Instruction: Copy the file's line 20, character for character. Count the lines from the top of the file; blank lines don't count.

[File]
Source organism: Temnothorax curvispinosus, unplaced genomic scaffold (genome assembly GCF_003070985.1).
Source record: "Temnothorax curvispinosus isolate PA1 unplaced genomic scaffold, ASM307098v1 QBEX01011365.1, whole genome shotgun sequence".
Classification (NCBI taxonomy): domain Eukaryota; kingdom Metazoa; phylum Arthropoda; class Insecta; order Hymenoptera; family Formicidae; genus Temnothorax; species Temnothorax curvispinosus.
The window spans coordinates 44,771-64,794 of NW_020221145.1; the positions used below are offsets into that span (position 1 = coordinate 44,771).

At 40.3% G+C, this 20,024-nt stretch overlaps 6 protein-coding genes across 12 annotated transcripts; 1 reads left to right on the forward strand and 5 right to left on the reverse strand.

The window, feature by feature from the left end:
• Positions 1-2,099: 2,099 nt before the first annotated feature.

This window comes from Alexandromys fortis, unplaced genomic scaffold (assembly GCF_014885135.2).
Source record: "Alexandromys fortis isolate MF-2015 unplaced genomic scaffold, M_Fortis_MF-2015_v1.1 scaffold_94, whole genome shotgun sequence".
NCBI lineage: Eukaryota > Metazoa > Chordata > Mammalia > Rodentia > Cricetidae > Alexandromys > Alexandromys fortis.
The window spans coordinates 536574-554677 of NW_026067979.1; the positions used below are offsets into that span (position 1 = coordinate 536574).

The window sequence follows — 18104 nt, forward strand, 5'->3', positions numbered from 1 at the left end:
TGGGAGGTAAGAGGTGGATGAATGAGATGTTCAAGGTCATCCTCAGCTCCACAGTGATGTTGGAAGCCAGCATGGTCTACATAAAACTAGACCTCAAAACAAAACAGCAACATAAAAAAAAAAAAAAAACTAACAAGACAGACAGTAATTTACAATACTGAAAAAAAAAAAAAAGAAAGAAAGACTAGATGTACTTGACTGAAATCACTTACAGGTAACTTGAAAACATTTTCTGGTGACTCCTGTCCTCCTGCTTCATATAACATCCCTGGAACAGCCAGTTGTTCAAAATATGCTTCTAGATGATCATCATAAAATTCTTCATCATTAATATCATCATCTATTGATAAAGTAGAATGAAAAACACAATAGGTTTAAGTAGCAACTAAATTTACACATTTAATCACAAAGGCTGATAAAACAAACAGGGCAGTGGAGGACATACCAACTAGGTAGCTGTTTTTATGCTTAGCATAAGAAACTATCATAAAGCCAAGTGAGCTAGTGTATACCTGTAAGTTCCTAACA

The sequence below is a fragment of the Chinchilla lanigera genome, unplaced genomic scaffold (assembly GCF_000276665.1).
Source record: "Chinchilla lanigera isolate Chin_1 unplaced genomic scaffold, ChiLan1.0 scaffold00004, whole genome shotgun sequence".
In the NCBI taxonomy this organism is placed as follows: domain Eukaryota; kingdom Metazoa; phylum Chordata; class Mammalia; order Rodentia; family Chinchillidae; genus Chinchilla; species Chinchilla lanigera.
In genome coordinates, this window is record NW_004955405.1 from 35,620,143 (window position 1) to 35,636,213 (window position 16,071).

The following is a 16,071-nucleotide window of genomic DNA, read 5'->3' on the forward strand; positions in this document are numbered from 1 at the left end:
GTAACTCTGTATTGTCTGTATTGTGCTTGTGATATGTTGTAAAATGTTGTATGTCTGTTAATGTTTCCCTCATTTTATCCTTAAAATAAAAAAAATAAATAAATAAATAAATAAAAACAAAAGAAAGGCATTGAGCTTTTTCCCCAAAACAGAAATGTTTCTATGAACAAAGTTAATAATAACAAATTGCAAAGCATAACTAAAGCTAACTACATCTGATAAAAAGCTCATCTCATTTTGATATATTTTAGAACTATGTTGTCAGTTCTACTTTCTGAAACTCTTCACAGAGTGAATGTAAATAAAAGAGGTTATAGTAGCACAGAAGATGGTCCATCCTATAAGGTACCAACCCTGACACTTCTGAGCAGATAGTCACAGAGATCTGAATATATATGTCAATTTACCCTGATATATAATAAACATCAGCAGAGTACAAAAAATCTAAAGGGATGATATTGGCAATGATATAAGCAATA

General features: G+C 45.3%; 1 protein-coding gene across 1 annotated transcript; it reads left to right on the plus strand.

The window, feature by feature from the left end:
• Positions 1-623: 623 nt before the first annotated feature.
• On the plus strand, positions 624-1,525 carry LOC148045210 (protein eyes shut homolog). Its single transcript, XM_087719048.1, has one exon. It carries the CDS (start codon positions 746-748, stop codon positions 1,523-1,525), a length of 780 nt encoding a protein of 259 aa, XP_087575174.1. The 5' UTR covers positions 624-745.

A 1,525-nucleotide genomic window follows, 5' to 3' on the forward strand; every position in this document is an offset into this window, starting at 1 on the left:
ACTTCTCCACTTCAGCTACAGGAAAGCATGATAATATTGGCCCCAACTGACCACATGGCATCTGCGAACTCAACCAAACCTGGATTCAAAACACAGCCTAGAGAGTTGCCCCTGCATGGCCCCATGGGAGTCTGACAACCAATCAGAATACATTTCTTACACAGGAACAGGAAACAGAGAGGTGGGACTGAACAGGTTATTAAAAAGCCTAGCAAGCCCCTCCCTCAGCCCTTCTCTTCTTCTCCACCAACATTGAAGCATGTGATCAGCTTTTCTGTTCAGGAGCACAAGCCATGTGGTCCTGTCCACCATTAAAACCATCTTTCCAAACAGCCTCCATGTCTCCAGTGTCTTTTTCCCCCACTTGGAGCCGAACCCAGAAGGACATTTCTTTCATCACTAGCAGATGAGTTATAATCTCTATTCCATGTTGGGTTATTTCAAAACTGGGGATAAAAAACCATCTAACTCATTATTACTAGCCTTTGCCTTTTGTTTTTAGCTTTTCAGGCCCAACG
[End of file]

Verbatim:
General features: G+C 45.3%; 1 protein-coding gene across 1 annotated transcript; it reads left to right on the plus strand.